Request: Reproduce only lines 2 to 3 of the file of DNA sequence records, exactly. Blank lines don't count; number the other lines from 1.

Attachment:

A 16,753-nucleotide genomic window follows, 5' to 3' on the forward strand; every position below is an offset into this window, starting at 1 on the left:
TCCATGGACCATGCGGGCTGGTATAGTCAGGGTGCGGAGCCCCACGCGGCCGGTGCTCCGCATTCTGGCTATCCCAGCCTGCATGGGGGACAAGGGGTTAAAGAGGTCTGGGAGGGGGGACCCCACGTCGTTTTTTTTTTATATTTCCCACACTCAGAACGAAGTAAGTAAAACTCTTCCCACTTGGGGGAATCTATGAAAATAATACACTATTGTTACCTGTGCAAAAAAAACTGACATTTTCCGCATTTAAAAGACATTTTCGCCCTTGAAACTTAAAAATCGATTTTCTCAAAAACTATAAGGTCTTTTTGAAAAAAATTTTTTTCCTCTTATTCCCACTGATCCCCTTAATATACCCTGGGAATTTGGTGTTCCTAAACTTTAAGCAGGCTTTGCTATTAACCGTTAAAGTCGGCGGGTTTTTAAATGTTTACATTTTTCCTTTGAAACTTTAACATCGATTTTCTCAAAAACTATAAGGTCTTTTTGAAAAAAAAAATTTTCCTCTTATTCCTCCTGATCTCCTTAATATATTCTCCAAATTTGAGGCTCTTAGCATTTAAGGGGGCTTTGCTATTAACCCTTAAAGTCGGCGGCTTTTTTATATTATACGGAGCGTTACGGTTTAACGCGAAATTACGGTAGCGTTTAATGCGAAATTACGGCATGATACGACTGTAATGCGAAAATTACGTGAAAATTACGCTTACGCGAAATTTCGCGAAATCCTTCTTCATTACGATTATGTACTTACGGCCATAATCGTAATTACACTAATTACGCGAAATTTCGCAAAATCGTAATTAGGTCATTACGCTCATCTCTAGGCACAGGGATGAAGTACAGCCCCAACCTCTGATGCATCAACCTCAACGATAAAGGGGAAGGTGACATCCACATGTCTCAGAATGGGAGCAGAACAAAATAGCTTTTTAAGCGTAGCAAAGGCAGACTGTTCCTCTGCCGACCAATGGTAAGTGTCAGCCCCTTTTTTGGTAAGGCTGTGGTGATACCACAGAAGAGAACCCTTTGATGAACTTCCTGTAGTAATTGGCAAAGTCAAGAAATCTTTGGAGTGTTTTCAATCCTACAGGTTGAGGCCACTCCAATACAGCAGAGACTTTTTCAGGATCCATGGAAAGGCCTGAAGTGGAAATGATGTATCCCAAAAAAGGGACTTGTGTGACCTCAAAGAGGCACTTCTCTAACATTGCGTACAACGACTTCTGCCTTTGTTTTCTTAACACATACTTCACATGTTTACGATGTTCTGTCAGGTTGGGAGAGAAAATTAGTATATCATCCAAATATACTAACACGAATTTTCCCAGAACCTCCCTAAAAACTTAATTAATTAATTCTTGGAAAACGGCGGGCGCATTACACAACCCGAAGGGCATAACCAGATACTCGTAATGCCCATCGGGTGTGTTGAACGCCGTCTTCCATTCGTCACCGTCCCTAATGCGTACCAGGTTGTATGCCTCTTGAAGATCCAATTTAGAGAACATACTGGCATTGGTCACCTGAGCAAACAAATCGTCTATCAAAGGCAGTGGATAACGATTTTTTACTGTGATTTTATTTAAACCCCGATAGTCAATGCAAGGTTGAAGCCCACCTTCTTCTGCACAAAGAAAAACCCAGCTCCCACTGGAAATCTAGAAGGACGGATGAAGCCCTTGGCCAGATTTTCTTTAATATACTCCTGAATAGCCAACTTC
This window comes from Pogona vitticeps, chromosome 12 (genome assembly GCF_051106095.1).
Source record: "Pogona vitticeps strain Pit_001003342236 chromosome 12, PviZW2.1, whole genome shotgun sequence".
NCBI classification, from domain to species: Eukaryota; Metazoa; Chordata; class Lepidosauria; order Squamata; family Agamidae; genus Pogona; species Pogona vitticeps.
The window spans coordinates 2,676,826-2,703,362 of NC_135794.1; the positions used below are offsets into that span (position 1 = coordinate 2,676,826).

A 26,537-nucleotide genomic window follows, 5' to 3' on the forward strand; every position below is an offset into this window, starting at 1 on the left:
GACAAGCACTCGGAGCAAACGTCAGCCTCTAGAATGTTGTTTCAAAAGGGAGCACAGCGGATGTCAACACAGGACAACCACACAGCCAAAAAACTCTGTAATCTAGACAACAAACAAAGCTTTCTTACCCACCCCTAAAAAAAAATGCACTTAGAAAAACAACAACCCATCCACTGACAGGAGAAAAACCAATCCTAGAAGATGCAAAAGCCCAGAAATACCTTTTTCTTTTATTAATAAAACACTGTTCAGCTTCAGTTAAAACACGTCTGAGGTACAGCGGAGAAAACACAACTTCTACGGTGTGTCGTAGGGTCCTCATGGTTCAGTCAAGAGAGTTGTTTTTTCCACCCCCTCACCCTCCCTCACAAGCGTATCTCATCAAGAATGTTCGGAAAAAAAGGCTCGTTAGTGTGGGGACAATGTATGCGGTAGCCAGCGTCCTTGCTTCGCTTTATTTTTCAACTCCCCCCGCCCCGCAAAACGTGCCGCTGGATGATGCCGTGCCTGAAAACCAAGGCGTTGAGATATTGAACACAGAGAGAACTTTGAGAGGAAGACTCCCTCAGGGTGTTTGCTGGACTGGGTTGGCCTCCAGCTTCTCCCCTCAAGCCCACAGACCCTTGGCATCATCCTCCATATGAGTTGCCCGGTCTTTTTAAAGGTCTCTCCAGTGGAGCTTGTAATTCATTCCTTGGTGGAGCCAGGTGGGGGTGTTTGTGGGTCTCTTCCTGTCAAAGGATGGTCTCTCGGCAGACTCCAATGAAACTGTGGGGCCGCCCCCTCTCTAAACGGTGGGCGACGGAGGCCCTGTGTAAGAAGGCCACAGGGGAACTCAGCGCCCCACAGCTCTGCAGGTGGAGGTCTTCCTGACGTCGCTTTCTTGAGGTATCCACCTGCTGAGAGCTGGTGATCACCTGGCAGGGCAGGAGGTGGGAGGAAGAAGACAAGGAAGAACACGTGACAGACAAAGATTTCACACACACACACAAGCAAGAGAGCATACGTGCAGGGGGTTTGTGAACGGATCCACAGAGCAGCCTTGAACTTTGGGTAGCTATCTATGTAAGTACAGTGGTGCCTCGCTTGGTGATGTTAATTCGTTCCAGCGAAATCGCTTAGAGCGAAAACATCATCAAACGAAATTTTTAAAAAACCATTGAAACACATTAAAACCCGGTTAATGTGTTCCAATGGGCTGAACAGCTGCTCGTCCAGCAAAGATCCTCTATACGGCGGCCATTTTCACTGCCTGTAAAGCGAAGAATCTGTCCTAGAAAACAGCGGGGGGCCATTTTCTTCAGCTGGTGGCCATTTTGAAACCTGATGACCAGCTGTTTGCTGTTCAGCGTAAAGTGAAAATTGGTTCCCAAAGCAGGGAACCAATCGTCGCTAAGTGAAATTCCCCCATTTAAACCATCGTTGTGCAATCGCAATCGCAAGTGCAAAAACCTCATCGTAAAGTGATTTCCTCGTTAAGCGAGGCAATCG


TCCATGGACCATGCGGGCTGGTATAGTCAGGGTGCGGAGCCCCACGCGGCCGGTGCTCCGCATTCTGGCTATCCCAGCCTGCATGGGGGACAAGGGGTTAAAGAGGTCTGGGAGGGGGGACCCCACGTCGTTTTTTTTTTATATTTCCCACACTCAGAACGAAGTAAGTAAAACTCTTCCCACTTGGGGGAATCTATGAAAATAATACACTATTGTTACCTGTGCAAAAAAAACTGACATTTTCCGCATTTAAAAGACATTTTCGCCCTTGAAACTTAAAAATCGATTTTCTCAAAAACTATAAGGTCTTTTTGAAAAAAATTTTTTTCCTCTTATTCCCACTGATCCCCTTAATATACCCTGGGAATTTGGTGTTCCTAAACTTTAAGCAGGCTTTGCTATTAACCGTTAAAGTCGGCGGGTTTTTAAATGTTTACATTTTTCCTTTGAAACTTTAACATCGATTTTCTCAAAAACTATAAGGTCTTTTTGAAAAAAAAAATTTTCCTCTTATTCCTCCTGATCTCCTTAATATATTCTCCAAATTTGAGGCTCTTAGCATTTAAGGGGGCTTTGCTATTAACCCTTAAAGTCGGCGGCTTTTTTATATTATACGGAGCGTTACGGTTTAACGCGAAATTACGGTAGCGTTTAATGCGAAATTACGGCATGATACGACTGTAATGCGAAAATTACGTGAAAATTACGCTTACGCGAAATTTCGCGAAATCCTTCTTCATTACGATTATGTACTTACGGCCATAATCGTAATTACACTAATTACGCGAAATTTCGCAAAATCGTAATTAGGTCATTACGCTCATCTCTAGGCACAGGGATGAAGTACAGCCCCAACCTCTGATGCATCAACCTCAACGATAAAGGGGAAGGTGACATCCACATGTCTCAGAATGGGAGCAGAACAAAATAGCTTTTTAAGCGTAGCAAAGGCAGACTGTTCCTCTGCCGACCAATGGTAAGTGTCAGCCCCTTTTTTGGTAAGGCTGTGGTGATACCACAGAAGAGAACCCTTTGATGAACTTCCTGTAGTAATTGGCAAAGTCAAGAAATCTTTGGAGTGTTTTCAATCCTACAGGTTGAGGCCACTCCAATACAGCAGAGACTTTTTCAGGATCCATGGAAAGGCCTGAAGTGGAAATGATGTATCCCAAAAAAGGGACTTGTGTGACCTCAAAGAGGCACTTCTCTAACATTGCGTACAACGACTTCTGCCTTTGTTTTCTTAACACATACTTCACATGTTTACGATGTTCTGTCAGGTTGGGAGAGAAAATTAGTATATCATCCAAATATACTAACACGAATTTTCCCAGAACCTCCCTAAAAACTTAATTAATTAATTCTTGGAAAACGGCGGGCGCATTACACAACCCGAAGGGCATAACCAGATACTCGTAATGCCCATCGGGTGTGTTGAACGCCGTCTTCCATTCGTCACCGTCCCTAATGCGTACCAGGTTGTATGCCTCTTGAAGATCCAATTTAGAGAACATACTGGCATTGGTCACCTGAGCAAACAAATCGTCTATCAAAGGCAGTGGATAACGATTTTTTACTGTGATTTTATTTAAACCCCGATAGTCAATGCAAGGTTGAAGCCCACCTTCTTCTGCACAAAGAAAAACCCAGCTCCCACTGGAAATCTAGAAGGACGGATGAAGCCCTTGGCCAGATTTTCTTTAATATACTCCTGAATAGCCAACTTC
This window comes from Pogona vitticeps, chromosome 12 (genome assembly GCF_051106095.1).